Broadway: The American Musical: Oh, What A Beautiful Mornin' (1943-1960)
Airs Friday, April 26, 2013 at 10 p.m. on KPBS TV
This six-part documentary series chronicles the Broadway musical throughout the 20th century and explores the evolution of this uniquely American art form. The series draws on a wealth of archival news footage, lost and found television moments, original cast recordings, still photos, feature films, diaries, journals, intimate first-person accounts and on-camera interviews with many of the principals involved in creating the American musical. 2005 Primetime Emmy for Outstanding Nonfiction Series. It originally aired on Fridays, November 2-16, 2012 on KPBS TV.
Is there a musical you saw on Broadway or touring in your hometown that you really loved and couldn’t forget or a performer who completely mesmerized you? If so, we want to hear your stories.
Episode Four: "Oh, What A Beautiful Mornin' (1943-1960)" - The new partnership of Richard Rodgers and Oscar Hammerstein II changes the face of Broadway forever, beginning with the record-breaking "Oklahoma!" in 1943, featuring a landmark ballet by Agnes De Mille.
"Carousel" and "South Pacific" then set the standard for decades to come by pioneering a musical in which story is all-important. For challenging the country to confront its deep-seated racial bigotry, "South Pacific" wins the Pulitzer Prize.
“Cole Porter led the way in writing adult songs about love and sex,” says theater historian Robert Kimball. “He defied the censors. He, probably more than any other songwriter in this century, made it possible for the openness that we have in all popular music.”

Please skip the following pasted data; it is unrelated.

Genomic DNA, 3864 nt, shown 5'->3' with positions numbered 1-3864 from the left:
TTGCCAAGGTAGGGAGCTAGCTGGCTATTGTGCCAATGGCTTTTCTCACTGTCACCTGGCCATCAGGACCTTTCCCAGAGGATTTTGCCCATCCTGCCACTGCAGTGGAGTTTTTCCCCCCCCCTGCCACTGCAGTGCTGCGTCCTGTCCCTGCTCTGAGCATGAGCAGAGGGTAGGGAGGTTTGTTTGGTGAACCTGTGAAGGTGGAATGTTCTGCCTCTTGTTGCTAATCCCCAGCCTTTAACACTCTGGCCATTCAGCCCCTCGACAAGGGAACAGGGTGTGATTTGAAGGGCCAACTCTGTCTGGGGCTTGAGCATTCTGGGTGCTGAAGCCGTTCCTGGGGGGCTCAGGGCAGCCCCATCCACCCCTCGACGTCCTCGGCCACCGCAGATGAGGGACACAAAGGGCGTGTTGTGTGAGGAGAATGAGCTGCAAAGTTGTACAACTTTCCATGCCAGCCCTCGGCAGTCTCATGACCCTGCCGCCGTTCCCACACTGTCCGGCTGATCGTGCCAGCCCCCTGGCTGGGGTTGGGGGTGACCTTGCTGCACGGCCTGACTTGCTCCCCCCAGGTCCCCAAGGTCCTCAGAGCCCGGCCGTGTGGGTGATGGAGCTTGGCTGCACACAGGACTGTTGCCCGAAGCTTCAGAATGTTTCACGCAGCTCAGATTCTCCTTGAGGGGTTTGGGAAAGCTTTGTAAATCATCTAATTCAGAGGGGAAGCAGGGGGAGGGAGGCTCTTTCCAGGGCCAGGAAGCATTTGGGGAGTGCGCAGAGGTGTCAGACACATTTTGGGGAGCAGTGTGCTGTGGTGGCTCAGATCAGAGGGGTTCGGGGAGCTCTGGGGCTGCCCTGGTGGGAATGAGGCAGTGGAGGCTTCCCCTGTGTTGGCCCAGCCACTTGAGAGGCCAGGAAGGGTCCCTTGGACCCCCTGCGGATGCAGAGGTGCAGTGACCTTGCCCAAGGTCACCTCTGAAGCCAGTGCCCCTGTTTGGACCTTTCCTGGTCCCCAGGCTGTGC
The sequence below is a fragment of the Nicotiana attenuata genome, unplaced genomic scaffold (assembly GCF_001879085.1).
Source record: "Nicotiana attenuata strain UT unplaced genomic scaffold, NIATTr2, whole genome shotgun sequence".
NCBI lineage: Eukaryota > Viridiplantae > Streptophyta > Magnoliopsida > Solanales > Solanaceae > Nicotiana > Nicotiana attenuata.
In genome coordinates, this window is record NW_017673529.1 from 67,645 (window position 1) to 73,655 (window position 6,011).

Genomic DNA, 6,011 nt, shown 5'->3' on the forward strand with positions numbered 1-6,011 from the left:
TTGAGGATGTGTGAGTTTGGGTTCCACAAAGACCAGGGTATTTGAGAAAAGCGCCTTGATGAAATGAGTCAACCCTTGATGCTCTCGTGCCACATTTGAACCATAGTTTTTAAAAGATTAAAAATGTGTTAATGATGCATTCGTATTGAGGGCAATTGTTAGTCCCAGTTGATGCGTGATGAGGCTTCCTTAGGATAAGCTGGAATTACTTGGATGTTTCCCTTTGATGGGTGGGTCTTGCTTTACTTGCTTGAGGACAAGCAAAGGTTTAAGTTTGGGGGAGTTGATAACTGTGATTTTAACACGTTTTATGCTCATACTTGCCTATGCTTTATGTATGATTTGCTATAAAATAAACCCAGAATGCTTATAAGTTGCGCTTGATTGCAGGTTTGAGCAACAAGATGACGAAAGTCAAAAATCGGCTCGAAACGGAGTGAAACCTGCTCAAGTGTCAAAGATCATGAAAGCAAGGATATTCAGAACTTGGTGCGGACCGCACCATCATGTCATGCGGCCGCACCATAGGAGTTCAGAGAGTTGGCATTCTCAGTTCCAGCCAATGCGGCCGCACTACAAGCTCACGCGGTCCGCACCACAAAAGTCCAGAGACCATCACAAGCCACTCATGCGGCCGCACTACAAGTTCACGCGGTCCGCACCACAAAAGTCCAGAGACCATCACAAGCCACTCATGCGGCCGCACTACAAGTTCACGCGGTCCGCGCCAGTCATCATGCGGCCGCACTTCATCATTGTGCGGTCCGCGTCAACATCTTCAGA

In 1956, Alan Jay Lerner and Frederick Loewe triumph with "My Fair Lady," featuring an 18-year-old Julie Andrews. TV’s “The Ed Sullivan Show” becomes the most important showcase for Broadway musicals.
The episode features interviews with actor Julie Andrews, writer/lyricist Betty Comden, choreographer Agnes De Mille, writer/lyricist Adolph Green, Oscar Hammerstein’s grandson Andy Hammerstein, choreographer Michael Kidd, author James Michener, theater historian Steve Nelson, musician John Raitt, choreographer Jerome Robbins, Richard Rodgers’ composer/daughter Mary Rodgers and conductor Michael Tilson-Thomas.
Highlights include never-before-broadcast footage of Jerome Robbins’ choreography for "On the Town," 1960 TV footage of Rex Harrison re-enacting “I’m an Ordinary Man” from "My Fair Lady," and the first American broadcast of 1950 footage of the original "Guys and Dolls" cast performing in London.